A group of thirteen young people got together at the time of the floods in Kerala of 2018 to do what they could to help. And they rendered phenomenal service.
Perhaps, then they realized their own power to make changes in other people’s lives. The group continues as ‘Sign of Nest’ and looks for and looks around to see who needs help the most.
They found that people with some disabilities are unable to write for themselves at examinations and needs scribes. The regulations would have several restrictions, like the scribe has to be younger than the examinee. And often it is not easy to find a scribe who offers help and is available when needed. These youngsters are offering themselves as scribes and are running a campaign for recruiting more young people as scribes.
During an event in Trivandrum on 20th of February 2020, the “Sign of Nest” honored Pallium India’s Ashla Rani along with Krishnakumar P, Rajaneesh S.S and Chandrikamma S. The plaque given to Ashla says “we offer a thousand roses of love and respect to Ashla Rani M.P who proves to the society that physical disability is not a barrier to performing good deeds for the needy.”
Proud of you, Ashla. Respects to you, members of Sign of Nest.
Until I worked as a resident in interventional pain medicine, the idea of pain management to me was simply perioperative pain relief. I had no idea that chronic pain is in itself a disabling disease that encompasses physical, emotional, psychological ill effects as well as financial burden.
The following is just one of the many stories of patients/caregivers in smaller cities.
“I am a caregiver who has seen the suffering that cancer brings and the devastation that it brings with it.
“My mother was 70yrs old when she was diagnosed with late stage pancreatic cancer, last June. It all began with severe stomach pain, such that even her routine activities were affected, making her feel incapacitated. As the cancer had progressed to an extent where any definitive treatment was futile, she was advised injection in her back to relieve the pain and improve the quality of life. The injection was helpful and I was relieved to see the relief it provided her, but it lasted only for a month as the cancer still progressed.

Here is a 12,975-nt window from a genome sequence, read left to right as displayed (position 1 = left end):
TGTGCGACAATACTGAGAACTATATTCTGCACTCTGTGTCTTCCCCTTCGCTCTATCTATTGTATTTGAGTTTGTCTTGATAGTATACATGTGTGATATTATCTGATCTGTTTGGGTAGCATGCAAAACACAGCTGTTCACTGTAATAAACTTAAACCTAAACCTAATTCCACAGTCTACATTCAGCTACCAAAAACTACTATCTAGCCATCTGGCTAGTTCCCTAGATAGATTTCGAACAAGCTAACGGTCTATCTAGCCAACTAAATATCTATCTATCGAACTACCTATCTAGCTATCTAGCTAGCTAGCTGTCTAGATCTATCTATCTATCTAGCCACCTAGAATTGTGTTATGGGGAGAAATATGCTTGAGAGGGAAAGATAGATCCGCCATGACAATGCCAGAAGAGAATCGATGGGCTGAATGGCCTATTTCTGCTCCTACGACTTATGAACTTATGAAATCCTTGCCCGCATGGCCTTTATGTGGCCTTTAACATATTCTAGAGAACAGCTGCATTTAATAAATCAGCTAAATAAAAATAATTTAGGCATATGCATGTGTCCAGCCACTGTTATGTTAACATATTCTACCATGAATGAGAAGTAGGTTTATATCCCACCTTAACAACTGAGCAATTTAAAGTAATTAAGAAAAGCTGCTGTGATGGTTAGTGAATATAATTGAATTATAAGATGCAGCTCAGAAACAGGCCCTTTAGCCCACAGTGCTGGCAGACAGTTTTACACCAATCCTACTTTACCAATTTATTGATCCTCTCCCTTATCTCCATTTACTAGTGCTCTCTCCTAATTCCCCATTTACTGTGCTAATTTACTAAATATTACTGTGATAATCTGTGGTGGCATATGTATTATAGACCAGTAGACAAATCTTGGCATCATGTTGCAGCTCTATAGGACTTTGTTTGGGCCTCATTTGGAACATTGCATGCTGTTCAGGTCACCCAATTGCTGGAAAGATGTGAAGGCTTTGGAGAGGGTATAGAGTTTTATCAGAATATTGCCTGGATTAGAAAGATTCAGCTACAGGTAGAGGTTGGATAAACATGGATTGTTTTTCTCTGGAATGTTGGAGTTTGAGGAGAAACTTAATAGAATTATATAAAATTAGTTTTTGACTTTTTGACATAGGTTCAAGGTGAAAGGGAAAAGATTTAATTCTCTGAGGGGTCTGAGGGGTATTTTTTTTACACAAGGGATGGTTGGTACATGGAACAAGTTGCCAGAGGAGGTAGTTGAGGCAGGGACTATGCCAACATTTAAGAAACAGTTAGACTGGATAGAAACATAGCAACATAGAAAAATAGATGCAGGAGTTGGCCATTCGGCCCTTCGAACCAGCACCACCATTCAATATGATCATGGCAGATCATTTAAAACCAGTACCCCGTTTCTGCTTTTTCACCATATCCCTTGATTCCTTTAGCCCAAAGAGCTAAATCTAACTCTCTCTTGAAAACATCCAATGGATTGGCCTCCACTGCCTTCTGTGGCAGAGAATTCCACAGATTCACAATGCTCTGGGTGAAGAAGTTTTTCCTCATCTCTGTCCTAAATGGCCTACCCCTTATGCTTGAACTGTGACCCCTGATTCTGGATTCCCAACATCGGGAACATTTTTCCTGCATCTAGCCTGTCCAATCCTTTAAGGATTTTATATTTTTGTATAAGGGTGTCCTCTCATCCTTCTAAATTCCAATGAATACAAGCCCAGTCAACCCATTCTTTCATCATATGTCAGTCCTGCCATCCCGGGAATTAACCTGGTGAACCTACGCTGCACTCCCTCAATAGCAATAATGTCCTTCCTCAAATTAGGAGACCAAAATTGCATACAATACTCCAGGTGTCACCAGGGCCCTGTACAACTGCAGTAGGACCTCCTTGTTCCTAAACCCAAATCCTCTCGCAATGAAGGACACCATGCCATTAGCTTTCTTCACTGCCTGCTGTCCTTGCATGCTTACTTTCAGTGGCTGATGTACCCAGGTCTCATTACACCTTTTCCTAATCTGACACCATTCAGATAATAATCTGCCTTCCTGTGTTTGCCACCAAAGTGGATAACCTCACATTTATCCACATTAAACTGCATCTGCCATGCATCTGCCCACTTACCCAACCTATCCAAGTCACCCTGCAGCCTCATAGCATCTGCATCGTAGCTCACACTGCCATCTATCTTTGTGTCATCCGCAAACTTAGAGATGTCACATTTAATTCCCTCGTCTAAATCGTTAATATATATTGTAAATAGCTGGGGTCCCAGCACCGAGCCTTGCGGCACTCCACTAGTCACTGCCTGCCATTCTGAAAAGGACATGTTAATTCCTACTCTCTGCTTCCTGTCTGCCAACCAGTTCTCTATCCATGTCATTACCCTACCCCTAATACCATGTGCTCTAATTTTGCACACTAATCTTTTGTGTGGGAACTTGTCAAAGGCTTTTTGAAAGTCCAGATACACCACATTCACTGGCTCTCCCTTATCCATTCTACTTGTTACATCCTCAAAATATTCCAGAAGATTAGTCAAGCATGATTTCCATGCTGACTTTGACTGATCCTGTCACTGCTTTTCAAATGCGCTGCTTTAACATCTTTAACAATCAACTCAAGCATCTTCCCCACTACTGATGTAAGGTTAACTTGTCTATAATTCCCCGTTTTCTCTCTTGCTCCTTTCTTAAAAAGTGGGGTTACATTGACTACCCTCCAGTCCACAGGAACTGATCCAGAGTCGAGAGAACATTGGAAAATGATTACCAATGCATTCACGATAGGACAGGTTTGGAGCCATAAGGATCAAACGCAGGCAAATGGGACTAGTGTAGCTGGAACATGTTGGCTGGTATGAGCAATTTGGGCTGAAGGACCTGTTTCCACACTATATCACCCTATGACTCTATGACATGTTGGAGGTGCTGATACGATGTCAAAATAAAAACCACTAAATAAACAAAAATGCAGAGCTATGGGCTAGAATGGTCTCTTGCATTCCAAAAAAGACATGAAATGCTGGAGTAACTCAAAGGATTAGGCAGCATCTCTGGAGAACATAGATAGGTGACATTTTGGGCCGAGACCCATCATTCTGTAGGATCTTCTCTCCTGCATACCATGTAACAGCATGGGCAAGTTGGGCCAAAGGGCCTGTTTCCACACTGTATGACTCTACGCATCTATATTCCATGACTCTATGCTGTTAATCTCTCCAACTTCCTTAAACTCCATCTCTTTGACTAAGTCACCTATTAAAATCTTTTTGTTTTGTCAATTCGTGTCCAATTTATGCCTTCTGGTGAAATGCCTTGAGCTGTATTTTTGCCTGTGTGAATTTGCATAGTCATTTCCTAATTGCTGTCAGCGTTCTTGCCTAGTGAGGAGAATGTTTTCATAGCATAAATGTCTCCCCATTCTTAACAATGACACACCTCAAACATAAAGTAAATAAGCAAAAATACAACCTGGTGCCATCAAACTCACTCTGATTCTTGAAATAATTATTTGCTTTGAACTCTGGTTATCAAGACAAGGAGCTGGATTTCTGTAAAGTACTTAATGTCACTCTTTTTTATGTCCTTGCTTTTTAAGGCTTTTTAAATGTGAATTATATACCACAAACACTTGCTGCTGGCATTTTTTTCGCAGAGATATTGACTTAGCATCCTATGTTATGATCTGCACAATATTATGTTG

“When the pain returned, it came back with a vengeance, making her cry in agony. She was admitted and given care to help with her pain. As the pain drugs started working, she was discharged with pain medication – morphine tablets to take home for pain relief.
“The tablets have been of immense help, they have helped her to maintain a normal routine making her able enough to move around and also to eat. However, the cancer was still progressing and she started feeling weak as it advanced. She became bedridden and expressed her wish to go to her hometown.
“The doctor who was sympathetic to this advised that she can be taken there and gave the reference letter stating the need for morphine to be prescribed and obtained under medical guidance from nearby hospital. I arrived at the cancer OPD I was quite hopeful that the morphine would be issued for my mother’s pain relief, and I was directed to the pain clinic, but to my disappointment I was denied morphine even with a reference letter, due to safety reasons the presence of the patient for the first visit was essential. Bringing my mother to hospital in such a frail condition was impossible for me. I was helpless…”
Almost 20-30% of our patients are referred to us by oncology department. The word cancer in itself brings turmoil in the life of patients and their family members. And as the tumor progresses it affects not only the vital function of that part but it affects the nearby nerves and muscles leading onto severe pain that affects psychosocial and behavioural aspects leading on to suffering that extends up to the nearby family member or a caretaker as they are the ones who feel powerless most of the times. We, as pain physicians, try our best to treat the pain and suffering by various methods including intervention and medication, psychological and psychosocial support on outpatient basis as far as possible but still there are times where we start to feel helpless, like if a patient cannot come to outpatient department the first time for the opioid medication, legally we cannot prescribe them any drug on proxy basis even if they are being referred from a bigger city centre.